14 Hairdos You Just Don't See Anymore. We Should Totally Bring Back #12!
by N/A, 9 years ago | 1 min read| 889
These vintage styles from era's past are just another reason to be grateful that trends change so quickly.
Fashion hair style History Medieval History Bizarre/Oddities Culture/Ethnicity Haircuts Hairstyles Non-Premium
The Beehive is a symbol of the 60s and involved a lot of teasing and hair piled on top of the head.
This popular style from the 1960s and 1970s was all about acheiving maximum height and volume.
The ducktail was a quintessential "bad boy" hair style in the 1950s.
4. Gibson Girl
The Gibson Girl hairstyle was only a slight departure from the Victorian updo. It was bit looser and more relaxed.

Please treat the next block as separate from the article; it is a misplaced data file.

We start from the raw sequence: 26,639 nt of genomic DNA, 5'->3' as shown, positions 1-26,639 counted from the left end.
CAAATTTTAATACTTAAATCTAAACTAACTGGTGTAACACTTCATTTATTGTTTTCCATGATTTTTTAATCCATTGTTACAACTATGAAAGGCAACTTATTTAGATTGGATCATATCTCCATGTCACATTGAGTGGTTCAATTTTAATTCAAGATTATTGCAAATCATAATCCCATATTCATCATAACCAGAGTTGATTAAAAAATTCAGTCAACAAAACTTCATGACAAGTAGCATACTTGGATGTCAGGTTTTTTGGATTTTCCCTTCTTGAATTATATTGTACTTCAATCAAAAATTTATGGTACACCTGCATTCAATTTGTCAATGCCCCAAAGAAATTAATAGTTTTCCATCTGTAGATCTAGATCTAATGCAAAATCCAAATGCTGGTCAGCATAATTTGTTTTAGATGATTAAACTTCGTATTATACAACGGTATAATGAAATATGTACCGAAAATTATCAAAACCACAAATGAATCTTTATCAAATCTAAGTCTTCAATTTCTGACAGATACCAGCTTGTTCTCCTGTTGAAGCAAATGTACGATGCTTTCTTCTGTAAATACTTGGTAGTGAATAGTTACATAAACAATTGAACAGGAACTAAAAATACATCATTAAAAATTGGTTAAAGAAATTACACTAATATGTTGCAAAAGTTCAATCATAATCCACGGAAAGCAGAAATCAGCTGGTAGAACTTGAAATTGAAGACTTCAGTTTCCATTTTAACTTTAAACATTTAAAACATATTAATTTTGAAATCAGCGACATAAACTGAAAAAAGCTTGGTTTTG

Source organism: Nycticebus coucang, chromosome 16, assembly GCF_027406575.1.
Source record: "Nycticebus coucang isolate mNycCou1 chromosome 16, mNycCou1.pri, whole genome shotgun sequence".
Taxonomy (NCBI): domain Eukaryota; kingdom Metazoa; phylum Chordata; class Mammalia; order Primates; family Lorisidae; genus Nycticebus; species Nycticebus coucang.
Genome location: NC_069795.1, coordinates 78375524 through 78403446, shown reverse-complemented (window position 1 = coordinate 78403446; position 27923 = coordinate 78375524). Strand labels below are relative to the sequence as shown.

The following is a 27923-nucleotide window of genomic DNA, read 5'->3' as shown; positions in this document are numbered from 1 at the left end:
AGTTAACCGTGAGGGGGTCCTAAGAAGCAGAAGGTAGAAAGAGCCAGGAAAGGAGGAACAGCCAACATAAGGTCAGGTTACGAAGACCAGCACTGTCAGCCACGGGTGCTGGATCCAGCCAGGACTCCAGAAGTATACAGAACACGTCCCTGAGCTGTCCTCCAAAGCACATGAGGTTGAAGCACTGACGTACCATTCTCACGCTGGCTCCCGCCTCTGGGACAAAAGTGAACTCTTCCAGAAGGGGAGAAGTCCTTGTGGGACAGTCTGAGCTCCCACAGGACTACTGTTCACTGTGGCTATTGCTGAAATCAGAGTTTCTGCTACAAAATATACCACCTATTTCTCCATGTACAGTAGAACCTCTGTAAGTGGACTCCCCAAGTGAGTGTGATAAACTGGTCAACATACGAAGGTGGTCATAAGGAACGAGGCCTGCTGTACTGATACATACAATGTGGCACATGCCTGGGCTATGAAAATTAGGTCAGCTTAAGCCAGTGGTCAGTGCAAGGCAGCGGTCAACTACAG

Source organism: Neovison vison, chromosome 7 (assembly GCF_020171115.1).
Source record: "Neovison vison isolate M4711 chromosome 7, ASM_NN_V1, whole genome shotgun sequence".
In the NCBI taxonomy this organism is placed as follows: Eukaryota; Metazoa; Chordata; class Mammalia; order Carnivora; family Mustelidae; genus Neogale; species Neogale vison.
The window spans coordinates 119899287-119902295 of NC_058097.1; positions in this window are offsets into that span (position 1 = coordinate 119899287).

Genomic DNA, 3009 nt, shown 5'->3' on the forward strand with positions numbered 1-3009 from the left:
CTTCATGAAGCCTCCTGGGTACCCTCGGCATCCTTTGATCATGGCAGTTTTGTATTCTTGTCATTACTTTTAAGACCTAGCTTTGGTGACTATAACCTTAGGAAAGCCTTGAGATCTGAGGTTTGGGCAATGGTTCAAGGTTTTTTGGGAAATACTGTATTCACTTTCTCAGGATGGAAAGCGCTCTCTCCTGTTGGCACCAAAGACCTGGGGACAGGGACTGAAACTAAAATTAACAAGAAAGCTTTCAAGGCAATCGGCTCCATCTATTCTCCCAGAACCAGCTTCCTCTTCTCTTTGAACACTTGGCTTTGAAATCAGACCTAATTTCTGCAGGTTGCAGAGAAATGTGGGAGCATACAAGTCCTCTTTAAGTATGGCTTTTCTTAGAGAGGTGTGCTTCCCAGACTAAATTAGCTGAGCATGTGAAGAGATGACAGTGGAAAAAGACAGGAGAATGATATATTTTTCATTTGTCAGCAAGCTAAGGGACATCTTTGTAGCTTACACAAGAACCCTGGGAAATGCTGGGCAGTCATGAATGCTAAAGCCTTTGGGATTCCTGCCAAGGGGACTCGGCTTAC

5. Sausage Curls
This style first gained prominence in the 1830s and was brought back in the 1900s
6. The Merry Widow
Hair looked a lot bigger in Edwardian times due to large hats.
7. Low Pompadour
Low pompadours were reserved for more casual affairs.
8. Victorian Updo
This iconic hairstyle became popular for women in the late 1800s.
9. Marcel Wave
The marcel wave was made popular in the late 1800s and remained popular for fifty years.
Pompadours first became popular in the 1900s, but saw a resurgence in the 1950s. They were named after King Louis XV's mistress.
11. The Bedford Crop
The flour shortage in the late 1700 led British politicians to reject powdered wigs and instead the Duke of Bedford to start this natural short haired trend.
12. Victory Rolls
A very popular pin-up style, victory rolls became popular in 1940 and faded after World War II.
13. Titus Cut
The Titus cut was the first popular short hairstyle for women. It became popular in the 1700s in response to the French Revolution.
The pouf gained popularity as a result of Marie Antoinette's larger than life hair.
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